John Kerry has many reasons to be relieved his convention speech was so tremendous, but one of them is that it overshadowed the shutdown of the Fleet Center Thursday night, which left hundreds of credentialed convention-goers (and many more wannabe attendees) out on the street. Hundreds more were inside but exiled from the convention floor (reportedly by the fire marshal), milling around in the hallways of the basketball arena, patronizing the Dunkin' Donuts and hot dog shops, much like any Boston Celtics fan with nosebleed seats trying to sneak down. Except when War Room tried to move up to the nosebleed seats (having left the press platform at the wrong time and gotten locked out), we were turned away there, too.
Whatever the back story, we weren't alone among the exiles. Bill Clinton biographer David Maraniss was milling about the halls amiably. New York Sen. Charles Schumer and Rep. Charlie Rangel got shut out of their delegation. So did triumphant Kerry strategist Bob Shrum, at least for a while. A jubilant Shrum, who retired to the bar at the Four Seasons Hotel Thursday night, confirmed to War Room that he was trying to get down to see Kerry but got locked out for a while, until "a sensible Secret Service agent" radioed to the right people and let Shrum back in so he could see his man give the speech of his life.
We'd retired to the Four Seasons ourselves after being exiled from the convention floor, to see whether well-heeled Kerry supporters or other luminaries had been locked out. We saw Kerry contributors Joe and Victoria Cotchett, America Coming Together's Harold Ickes and the New York Daily News' Lloyd Grove. Peter Ragone, press secretary to the 2000 convention in Los Angeles and now to San Francisco Mayor Gavin Newsom, was there too, and so was Newsom's father, Judge Bill Newsom. Two staffers to former Sen. Max Cleland had been kept out as well, and they wept standing at the mirrored bar watching their wronged boss avenge himself by offering a moving introduction to Kerry. Laudably the Four Seasons Democrats gave Kerry one of his biggest cheers when he pledged to raise taxes on those who make more than $200,000 a year.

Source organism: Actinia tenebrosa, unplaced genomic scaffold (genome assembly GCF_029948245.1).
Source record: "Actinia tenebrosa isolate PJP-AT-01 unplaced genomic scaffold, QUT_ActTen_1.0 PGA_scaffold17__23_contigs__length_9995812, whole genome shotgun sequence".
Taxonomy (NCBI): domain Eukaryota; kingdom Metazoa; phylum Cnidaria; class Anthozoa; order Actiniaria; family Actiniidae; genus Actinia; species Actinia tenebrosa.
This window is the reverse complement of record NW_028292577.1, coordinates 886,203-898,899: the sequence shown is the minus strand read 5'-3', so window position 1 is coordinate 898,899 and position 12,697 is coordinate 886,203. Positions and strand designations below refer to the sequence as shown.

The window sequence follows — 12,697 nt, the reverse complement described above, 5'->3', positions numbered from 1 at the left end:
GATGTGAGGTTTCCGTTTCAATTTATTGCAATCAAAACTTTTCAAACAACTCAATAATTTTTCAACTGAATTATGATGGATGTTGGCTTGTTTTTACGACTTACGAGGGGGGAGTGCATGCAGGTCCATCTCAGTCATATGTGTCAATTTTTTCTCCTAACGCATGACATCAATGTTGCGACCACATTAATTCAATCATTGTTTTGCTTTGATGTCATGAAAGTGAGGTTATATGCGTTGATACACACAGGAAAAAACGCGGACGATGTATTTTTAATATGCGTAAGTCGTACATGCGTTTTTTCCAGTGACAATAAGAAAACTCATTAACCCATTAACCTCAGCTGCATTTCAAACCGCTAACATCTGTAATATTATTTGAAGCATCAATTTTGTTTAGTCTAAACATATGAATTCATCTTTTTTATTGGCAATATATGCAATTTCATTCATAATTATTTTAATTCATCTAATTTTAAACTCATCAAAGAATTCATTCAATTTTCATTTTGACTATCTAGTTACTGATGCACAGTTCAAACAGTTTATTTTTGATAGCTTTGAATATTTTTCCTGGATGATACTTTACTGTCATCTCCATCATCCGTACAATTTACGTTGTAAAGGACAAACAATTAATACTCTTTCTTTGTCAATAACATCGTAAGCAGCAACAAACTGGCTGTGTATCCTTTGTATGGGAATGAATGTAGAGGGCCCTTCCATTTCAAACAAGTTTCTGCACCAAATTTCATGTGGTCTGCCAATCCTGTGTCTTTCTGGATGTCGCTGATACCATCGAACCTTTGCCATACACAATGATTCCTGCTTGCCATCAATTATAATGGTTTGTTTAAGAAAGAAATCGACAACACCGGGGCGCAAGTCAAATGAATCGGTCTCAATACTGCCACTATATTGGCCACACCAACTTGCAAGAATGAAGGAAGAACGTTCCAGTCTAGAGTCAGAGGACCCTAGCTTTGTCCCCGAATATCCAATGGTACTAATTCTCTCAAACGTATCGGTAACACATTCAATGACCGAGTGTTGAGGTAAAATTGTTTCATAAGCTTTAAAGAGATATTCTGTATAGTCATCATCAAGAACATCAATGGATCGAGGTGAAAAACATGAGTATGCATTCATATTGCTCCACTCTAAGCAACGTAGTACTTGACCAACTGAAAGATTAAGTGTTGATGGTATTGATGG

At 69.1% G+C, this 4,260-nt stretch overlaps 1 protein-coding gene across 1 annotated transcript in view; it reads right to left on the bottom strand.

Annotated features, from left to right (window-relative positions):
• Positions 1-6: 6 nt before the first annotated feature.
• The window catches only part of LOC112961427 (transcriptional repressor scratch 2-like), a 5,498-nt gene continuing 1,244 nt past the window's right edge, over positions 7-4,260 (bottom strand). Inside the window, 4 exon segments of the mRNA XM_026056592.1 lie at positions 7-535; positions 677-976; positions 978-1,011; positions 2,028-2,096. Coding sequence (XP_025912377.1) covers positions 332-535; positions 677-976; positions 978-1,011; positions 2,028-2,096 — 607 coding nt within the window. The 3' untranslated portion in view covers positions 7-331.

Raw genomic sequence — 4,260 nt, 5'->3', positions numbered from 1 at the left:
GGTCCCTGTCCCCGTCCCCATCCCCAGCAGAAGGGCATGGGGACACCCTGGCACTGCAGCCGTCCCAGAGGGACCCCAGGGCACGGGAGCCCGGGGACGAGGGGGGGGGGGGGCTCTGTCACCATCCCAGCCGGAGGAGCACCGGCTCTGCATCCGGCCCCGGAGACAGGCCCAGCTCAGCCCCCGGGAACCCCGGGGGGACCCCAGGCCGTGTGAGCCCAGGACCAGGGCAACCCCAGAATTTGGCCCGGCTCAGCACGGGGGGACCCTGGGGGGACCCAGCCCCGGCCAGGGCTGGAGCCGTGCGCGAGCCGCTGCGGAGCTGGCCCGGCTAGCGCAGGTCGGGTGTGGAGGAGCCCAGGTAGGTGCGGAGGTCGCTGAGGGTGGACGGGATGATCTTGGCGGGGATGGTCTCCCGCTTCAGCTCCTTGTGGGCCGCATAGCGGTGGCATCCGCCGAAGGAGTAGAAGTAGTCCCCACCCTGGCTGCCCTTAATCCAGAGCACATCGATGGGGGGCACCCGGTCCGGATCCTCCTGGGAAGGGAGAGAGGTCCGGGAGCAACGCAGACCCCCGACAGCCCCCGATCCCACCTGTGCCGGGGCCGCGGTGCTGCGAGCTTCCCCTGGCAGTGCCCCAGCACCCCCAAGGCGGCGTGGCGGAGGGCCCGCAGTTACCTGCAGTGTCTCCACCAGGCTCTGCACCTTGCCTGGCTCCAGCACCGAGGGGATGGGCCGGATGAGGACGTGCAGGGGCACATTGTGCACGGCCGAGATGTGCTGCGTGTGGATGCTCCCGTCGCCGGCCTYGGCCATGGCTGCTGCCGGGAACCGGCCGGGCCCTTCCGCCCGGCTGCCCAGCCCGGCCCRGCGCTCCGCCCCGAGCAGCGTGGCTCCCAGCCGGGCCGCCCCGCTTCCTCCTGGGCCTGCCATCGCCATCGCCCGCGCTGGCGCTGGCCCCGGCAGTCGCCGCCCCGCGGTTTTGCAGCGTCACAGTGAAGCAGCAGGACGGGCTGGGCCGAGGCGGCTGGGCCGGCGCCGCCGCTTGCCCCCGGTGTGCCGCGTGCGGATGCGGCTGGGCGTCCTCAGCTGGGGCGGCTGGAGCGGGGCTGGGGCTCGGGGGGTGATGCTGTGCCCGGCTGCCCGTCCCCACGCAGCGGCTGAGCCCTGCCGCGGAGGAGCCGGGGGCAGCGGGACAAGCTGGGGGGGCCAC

After the big speech ended, those who'd landed a seat inside the Fleet Center began to show up at the Four Seasons as well. There were anchormen Tom Brokaw, Dan Rather and Brian Williams, plus PBS's Charlie Rose; actors Anna Deavere Smith, Chris Cooper and Alfre Woodard, and liberal Hollywood don, Rob Reiner. Reiner was ebullient, jumping up to hug well-wishers every couple of minutes for over an hour, telling all of them how successfully Kerry had won over the American people. Meanwhile, those wishing to greet Shrum literally got down on their knees as he sat and drank and talked at a crowded window table. "It was a great convention," Shrum said, looking dazed and even a little surprised.